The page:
Sunday, May 15, 2011

What Birding Has Taught Me

When: May 14 2011
Where: Magee Marsh, Oak Harbor, Ohio

International Migratory Bird Day was perhaps one of the best days I've ever had. Why? Well, here's a short list:
  • I met and talked with Kenn and Kimberley Kaufman; both such wonderful and passionate people. What a pleasure to meet them! (along with Greg Miller and Ken Keffer. More awesome bird people!)
  • Saw my first Swainson's Thrush, my second Veery, my first spring-plumaged Blackpoll and Magniolia Warblers, my first Blue-headed Vireo, and my first Canada Warbler
  • Got some great close-up looks of a Blue-headed Vireo, Yellow Warbler, Black Throated Green Warbler, American Redstart, and Baltimore Oriole
  • Saw a banding demonstration, in which a Blackburnian Warbler was banded along with three NOPAs
  • Held and released a Grey Catbird after it was banded
  • Saw bird fat!
Ok, the last one isn't that great, but it was still interesting! As I show you photos from the day, I'll elaborate on each point.

Here's that Swainson's Thrush!

First, the banding demonstration. Ken Keffer was the speaker and he did an excellent job. The presentation was fun and informative. Many different species of passerines were banded; including...

There were LOTS of Warbling Vireos banded that day!

Bird fat! (of a Red-eyed Vireo)

This Baltimore Oriole isn't being too nice to Kim...

Kim shows me how to hold the Catbird...

Me with the Catbird! When I released this beautiful little bird, it was incredible to feel the energy as it launched into the air. What power, grace, and determination is packed into their tiny bodies! And such detailed topography and mysterious eyes. Birds are AMAZING CREATURES and really DESERVE to be loved, conserved, and WATCHED with passion!! I'm so very glad to be a birder, to be part of an everyday effort to conserve and learn about these complex animals.

A stunning male Maggie!

The first NOPA of three...can you believe that this tiny bird flew across the GULF OF MEXICO withOUT stopping? Minimal food, no drinking, and NO rest. And, because she has adult plumage, it means she's done it at least three times! So have any other birds in definitive basic plumage. Isn't that the most incredible thing? Just imagine! Being four inches long and skimming along the waves of the Gulf, knowing it's fly or die?? THIS is why I love birds!

A close-up of another Catbird banded that day. Look at the orbital feathers around its eye, and those tiny little whiskers on its chin! And notice how the black cap feathers are a bit longer. And who knew their eyes were a deep maroon-BROWN? What amazing detail these birds have.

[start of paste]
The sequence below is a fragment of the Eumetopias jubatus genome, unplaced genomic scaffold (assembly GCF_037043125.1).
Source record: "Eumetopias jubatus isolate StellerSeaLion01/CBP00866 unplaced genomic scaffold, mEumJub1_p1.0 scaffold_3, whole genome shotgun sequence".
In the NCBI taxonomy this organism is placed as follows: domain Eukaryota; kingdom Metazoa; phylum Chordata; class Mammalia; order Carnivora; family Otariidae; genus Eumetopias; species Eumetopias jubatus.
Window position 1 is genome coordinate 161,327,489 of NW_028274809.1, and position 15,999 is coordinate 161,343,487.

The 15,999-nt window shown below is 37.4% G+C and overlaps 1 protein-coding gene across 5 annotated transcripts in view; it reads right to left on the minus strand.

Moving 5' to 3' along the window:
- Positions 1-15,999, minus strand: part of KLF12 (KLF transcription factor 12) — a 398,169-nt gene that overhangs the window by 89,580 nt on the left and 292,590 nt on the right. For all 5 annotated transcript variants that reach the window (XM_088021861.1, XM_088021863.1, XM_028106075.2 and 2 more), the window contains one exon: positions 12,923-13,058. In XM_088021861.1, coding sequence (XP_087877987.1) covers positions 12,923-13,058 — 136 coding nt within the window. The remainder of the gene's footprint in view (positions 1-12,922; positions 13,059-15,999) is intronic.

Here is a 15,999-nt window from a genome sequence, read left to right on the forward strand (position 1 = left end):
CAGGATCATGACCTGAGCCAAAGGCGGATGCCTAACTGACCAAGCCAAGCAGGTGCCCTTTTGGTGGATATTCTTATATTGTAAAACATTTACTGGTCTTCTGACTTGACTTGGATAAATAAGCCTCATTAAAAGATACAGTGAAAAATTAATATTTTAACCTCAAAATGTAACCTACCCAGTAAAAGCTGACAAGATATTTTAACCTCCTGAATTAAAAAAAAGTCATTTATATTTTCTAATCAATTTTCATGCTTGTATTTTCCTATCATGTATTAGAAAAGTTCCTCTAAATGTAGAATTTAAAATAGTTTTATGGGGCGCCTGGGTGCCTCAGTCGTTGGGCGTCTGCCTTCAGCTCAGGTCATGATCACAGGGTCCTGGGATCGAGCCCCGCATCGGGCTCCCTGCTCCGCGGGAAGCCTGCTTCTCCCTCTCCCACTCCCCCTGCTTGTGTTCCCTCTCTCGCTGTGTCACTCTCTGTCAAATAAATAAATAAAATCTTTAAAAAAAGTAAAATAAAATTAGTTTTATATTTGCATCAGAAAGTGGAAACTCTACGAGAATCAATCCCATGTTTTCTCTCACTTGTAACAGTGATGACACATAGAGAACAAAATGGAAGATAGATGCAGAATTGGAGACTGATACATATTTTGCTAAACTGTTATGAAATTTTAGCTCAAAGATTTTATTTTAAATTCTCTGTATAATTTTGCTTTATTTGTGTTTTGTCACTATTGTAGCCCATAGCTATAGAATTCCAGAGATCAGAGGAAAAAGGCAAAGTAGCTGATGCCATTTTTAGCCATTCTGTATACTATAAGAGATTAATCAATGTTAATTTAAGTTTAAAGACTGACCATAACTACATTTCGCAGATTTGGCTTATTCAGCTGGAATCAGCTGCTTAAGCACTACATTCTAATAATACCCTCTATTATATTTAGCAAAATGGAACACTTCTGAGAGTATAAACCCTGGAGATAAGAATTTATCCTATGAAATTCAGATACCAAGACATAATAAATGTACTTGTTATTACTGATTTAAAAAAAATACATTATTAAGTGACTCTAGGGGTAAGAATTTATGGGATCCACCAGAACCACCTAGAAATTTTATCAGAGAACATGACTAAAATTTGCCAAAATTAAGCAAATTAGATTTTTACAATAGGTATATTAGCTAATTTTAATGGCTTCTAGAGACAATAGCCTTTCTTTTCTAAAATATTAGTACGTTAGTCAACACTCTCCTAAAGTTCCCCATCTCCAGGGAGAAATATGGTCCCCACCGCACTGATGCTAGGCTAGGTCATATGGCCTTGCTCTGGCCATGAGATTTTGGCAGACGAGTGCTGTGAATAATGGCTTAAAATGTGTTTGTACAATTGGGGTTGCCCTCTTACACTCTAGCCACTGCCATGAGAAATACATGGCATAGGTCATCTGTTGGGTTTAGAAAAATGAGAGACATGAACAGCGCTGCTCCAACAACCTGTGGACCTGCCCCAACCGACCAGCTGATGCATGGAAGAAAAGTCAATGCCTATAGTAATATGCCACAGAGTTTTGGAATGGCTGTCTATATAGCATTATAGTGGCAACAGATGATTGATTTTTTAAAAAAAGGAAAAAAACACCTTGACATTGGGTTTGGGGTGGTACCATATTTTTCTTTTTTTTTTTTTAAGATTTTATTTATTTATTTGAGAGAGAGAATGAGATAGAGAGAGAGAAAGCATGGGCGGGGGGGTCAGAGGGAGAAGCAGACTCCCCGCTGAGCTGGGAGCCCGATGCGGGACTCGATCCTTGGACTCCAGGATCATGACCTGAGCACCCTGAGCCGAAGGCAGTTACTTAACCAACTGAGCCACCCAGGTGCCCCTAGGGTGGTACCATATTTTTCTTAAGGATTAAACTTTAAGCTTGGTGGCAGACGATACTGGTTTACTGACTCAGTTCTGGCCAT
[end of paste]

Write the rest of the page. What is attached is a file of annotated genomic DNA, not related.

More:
This guy brought "oohs" and "aaahs" as he was pulled from the net. A male Blackburnian! A "poster bird" if I've ever seen one.

The Vireos were fiesty! This is a blurry photo, I know, but it was too neat not to share.

Male Wilson's Warbler. Look at the pattern on his "plain" as he may seem, the feather groups are still apparent. It's amazing! Remember, even the drabbest of birds have flown further on their own two wings than you've probably walked on your two feet your entire life. Think about THAT the next time you dismiss an American Robin as "just" a robin! Take time to appreciate birds and what they are capable of!

Checking a Tree Swallow's wing...they're perfectly designed for their lifestyle. Evolution is astounding.

Female Blackpoll warbler! This one stumped the crowed until Ken showed us the orange legs! She didn't want to be held...

Common Grackle...he looks uncomfortable.

Male Chestnut-sided Warbly. TONS of these guys too!

A male Canada warbler...unfortunately I've got a sad story to tell about a Canada Warbler. After banding, the warbler wasn't ready to fly away, and it had been released it over the crowd, so the bird fluttered down and onto the ground. A guy stepped RIGHT ONTO IT and kept his foot there (he didn't realize, of course); but he couldn't have been more accurate if he'd tried. It was quite sickening and scary. I gasped; we all did. I was one of the few who saw it; those who didn't were happy they didn't. Ken hurried to pick it up and rush it away to try and save was dead, though. Poor, poor thing. An accident, but still horrible. We all were silent for a bit after that. R.I.P. little guy, and may your relatives continue to inspire and teach us all.